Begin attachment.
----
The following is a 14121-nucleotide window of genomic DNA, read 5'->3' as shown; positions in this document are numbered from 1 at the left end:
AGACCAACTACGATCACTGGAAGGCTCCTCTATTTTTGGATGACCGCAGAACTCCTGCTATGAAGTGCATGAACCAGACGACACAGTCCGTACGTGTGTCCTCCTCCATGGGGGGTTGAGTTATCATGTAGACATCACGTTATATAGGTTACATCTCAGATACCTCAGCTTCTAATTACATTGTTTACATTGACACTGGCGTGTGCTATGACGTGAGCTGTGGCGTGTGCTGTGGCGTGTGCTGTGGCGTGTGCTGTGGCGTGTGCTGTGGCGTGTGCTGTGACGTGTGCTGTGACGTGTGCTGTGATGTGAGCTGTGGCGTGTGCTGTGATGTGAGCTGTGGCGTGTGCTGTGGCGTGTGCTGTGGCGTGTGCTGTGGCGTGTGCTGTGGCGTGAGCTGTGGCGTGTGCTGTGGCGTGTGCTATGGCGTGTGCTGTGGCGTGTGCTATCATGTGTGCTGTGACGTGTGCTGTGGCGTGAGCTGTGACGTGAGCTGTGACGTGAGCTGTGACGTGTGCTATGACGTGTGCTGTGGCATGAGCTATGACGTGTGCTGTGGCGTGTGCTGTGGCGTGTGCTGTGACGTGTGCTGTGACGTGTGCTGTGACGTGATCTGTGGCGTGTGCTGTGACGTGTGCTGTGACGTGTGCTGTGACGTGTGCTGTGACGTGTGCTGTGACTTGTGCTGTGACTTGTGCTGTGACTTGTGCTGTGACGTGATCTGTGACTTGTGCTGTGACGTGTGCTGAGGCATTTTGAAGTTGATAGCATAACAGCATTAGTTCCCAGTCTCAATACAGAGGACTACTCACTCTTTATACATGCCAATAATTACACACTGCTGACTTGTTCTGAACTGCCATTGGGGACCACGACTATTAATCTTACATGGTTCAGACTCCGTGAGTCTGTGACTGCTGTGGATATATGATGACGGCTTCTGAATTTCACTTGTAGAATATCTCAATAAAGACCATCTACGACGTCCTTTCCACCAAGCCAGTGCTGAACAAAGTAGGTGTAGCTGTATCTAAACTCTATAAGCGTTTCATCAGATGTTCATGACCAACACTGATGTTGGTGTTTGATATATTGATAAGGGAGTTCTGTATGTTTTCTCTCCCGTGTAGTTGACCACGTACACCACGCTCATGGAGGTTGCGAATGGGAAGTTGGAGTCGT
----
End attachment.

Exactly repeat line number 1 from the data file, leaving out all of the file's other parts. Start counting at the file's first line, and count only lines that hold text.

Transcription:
The following is a 14121-nucleotide window of genomic DNA, read 5'->3' as shown; positions in this document are numbered from 1 at the left end: